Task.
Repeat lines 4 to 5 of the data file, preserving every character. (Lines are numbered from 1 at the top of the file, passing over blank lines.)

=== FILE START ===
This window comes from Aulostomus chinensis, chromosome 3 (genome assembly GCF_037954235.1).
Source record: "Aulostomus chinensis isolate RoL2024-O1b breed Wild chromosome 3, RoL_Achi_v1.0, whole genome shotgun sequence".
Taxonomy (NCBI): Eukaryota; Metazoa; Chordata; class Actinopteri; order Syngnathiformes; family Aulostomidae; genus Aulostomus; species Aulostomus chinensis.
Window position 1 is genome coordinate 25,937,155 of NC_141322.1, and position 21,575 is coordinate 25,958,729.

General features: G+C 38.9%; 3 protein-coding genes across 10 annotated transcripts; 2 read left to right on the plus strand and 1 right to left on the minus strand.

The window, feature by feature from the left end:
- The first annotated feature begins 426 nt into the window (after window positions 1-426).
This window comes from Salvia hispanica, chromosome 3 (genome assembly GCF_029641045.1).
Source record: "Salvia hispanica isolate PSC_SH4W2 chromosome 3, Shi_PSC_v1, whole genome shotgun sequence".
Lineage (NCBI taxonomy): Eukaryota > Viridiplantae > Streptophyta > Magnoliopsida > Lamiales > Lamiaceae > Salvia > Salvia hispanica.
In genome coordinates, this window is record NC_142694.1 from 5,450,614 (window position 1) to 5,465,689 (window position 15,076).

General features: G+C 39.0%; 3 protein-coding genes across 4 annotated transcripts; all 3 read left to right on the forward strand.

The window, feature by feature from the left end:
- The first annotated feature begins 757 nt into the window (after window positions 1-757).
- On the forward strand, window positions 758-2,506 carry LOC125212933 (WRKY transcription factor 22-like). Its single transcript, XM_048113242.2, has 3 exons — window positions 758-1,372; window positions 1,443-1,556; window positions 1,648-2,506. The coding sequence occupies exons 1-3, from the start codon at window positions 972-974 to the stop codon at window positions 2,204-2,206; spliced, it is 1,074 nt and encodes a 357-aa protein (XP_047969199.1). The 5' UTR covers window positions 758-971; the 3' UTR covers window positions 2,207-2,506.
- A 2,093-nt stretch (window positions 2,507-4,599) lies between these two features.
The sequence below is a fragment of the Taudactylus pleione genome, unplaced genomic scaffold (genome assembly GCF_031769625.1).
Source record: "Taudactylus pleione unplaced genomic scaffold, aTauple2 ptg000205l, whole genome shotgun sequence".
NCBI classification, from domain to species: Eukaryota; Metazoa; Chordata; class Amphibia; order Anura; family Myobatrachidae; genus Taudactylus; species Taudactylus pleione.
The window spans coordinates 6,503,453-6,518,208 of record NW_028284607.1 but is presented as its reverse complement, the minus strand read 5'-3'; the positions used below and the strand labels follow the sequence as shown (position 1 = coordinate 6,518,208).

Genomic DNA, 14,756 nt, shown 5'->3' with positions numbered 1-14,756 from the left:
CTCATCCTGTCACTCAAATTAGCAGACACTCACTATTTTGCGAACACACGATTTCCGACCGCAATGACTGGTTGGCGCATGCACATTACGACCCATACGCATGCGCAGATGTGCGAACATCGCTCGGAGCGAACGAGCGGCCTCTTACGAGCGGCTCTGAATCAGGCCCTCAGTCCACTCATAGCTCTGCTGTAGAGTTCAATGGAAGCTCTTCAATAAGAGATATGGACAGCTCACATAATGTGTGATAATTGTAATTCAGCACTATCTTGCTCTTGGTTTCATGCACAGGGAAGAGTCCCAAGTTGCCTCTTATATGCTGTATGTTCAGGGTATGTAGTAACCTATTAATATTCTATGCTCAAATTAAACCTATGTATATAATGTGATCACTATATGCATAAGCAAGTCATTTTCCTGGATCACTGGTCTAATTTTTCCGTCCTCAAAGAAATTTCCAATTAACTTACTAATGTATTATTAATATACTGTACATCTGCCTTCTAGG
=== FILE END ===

Window position 1 is genome coordinate 25,937,155 of NC_141322.1, and position 21,575 is coordinate 25,958,729.

General features: G+C 38.9%; 3 protein-coding genes across 10 annotated transcripts; 2 read left to right on the plus strand and 1 right to left on the minus strand.